Relationships are complicated and messy. It's a fact. That couple shuffling through the park holding hands after 50 years of marriage either are just having a good day or they've learned to push all the complicated stuff away and focus on what the true value of their relationship is.
It's no different on Wall Street. Stereotypically depicted as super-ego, predominantly type-A males and "hard-wired" species, it's tough to let go of all the complicated stuff that's in their DNA and just hold their hands - and to teach them to do the same.
This, to me, is the crux of the problem the U.S. Securities and Exchange Commission(SEC), FINRA and other regulatory agencies are grappling with. They're facing the daunting task of trying to regulate some of the finest minds in the world. They are still in that phase of the relationship where they think they can change the behavior and turn somebody into something they're not - make them compliant using outdated standards.
Compliance is among the most revered - and feared - words, missions and initiatives in the Wall Street community. It is one of the most respected, and sometimes disrespected, parts of the investing world. It is also one of the most influential communities of Wall Street, and as such it is a major stakeholder in the future in the current relationship spat over digital media versus compliance rules.
Can compliance become Facebook friends with marketing? Why can't we all get along?
I was in Toronto recently speaking at the CFA Institute's Toronto Wealth Management Conference. The CFA charterholder is widely considered the "gold standard" in the financial planning world. At this conference, I not only found the speakers excellent but also the level of engagement among attendees off the charts. There were probably 65 in attendance. It was during one of the sessions that I heard the sound bite that summed up the entire "relationship" problem.
Margaret Franklin, former chairman of the Board for the Global CFA Institute and co-coordinator of the event, made a statement that I immediately noted. Marg is a widely known and respected member of the global wealth management community, President of Toronto-based Marret Private Wealth. She summed it up by stating that we (meaning advisors and compliance folks) needed to return back to the elements over which we are united. Said Marg: "...we must not lose sight of the regulatory spirit which simply puts the client's interests clearly in the forefront."
And there's the problem. Financial services regulatory bodies continue to treat the investment and advisory world as if they're in the "change" part of the relationship. Maybe they've got them to put down the toilet seat and clear away the dishes, but they're still nagging about candle-lit dinners, walks in the park and shopping sprees at Saks.
Except it's not 1955 anymore, or 1933. It's 2013. The SEC and others keep tinkering and modify laws that are irrelevant and old. They keep trying to modify the relationship.
The modes and methods of communications have changed so dramatically that it's time for new laws to be re-imagined and re-written, focusing not on what needs to be changed but on what works - and how and why it works in the technology-driven world we live in today. It still means protecting the client's interests. But it also means waking up to the fact that maybe the other party needs to lift the toilet seat when they're done too.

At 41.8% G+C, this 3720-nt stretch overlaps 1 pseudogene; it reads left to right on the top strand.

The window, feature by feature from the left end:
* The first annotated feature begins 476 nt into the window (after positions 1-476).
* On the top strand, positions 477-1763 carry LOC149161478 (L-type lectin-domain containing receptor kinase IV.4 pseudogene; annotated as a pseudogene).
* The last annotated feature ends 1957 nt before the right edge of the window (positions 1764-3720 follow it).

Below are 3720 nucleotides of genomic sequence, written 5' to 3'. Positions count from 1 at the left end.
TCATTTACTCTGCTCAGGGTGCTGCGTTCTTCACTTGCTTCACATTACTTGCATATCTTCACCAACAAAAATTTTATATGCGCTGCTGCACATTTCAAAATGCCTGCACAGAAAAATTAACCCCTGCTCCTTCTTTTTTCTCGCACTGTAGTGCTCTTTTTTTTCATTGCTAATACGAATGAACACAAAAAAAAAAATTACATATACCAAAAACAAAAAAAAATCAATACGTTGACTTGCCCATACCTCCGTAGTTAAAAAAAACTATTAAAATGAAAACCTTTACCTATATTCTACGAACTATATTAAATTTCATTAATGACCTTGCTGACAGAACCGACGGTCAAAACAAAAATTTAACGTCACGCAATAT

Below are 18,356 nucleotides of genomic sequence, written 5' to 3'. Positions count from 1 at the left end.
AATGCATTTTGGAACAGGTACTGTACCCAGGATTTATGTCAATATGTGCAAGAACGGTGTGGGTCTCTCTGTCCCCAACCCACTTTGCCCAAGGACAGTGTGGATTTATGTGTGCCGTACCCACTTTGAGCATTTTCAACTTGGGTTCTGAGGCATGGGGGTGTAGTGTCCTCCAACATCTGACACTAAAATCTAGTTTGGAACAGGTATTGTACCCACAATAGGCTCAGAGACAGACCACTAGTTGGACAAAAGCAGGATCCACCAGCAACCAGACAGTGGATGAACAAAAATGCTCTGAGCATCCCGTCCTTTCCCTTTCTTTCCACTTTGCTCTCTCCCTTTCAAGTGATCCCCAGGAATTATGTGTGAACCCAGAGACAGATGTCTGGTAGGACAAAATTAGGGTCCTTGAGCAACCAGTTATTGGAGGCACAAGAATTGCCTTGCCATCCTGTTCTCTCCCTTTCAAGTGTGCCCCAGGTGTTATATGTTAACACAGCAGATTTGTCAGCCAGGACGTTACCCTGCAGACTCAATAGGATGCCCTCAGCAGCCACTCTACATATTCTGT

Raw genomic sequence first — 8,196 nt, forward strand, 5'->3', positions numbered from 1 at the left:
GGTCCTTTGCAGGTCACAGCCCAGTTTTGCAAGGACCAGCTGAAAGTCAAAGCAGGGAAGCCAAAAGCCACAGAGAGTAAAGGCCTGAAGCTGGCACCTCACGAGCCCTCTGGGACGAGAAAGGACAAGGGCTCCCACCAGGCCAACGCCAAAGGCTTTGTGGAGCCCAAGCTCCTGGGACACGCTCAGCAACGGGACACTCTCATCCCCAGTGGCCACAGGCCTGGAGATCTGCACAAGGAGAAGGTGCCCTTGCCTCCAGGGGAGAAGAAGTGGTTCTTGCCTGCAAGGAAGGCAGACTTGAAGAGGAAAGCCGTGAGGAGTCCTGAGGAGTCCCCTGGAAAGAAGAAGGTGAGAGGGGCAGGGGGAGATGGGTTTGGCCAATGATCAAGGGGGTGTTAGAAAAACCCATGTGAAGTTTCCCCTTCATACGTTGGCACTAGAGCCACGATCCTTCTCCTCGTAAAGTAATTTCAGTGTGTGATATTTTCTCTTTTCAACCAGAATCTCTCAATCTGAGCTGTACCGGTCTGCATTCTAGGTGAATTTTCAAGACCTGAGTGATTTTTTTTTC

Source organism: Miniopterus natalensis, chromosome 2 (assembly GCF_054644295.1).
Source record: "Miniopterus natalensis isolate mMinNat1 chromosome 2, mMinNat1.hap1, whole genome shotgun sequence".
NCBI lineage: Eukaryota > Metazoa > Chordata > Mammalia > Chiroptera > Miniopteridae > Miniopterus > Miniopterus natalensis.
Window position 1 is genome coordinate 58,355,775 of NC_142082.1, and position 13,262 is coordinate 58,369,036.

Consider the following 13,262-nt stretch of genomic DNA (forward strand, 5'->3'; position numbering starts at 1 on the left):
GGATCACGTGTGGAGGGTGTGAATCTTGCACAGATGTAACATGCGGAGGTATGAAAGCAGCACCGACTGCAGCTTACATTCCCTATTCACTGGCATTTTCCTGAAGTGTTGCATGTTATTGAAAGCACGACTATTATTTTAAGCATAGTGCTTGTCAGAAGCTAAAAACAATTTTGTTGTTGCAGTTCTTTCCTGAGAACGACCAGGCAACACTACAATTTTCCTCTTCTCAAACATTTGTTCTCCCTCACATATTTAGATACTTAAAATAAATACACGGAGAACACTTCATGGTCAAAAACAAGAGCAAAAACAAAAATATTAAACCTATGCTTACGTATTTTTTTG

As Marg so eloquently said, we cannot lose sight of the reason for compliance and the "spirit" in which it exists. But we need to recognize that we need a new way to maintain the regulatory spirit and discard those ideas that are no longer relevant in a world of Facebook, Twitter, LinkedIn, blogging, social media, posts, 'likes', endorsements, comments and opinions, all of which appear in real-time.
Here is the original law on which today's client communications is based. This includes social media platforms as well. It is the "truth in securities" law, i.e. the Securities Act of 1933. I copied from the SEC site, its two basic objectives:
...require that investors receive financial and other significant information concerning securities being offered for public sale; and prohibit deceit, misrepresentations, and other fraud in the sale of securities.
I don't think there is a dissenter among us who would or could take issue with these goals. On the other hand, in an effort to "protect" we have also drifted from the spirit on which this is based. One of the ways clients' interests can be well served is through the dissemination of good information and educational initiatives. Social communities seek to provide affinities and forums for collaboration and engagement. Financial services regulators have an opportunity to become Facebook friends by returning to the spirit of the law.
It doesn't have to be that social media and financial services regulators are "natural enemies." It just means accepting the relationship for what it is, doing away overthinking the complicated stuff and getting to that place where the long-married couple walking in the park are at: focused on the true value of the relationship.
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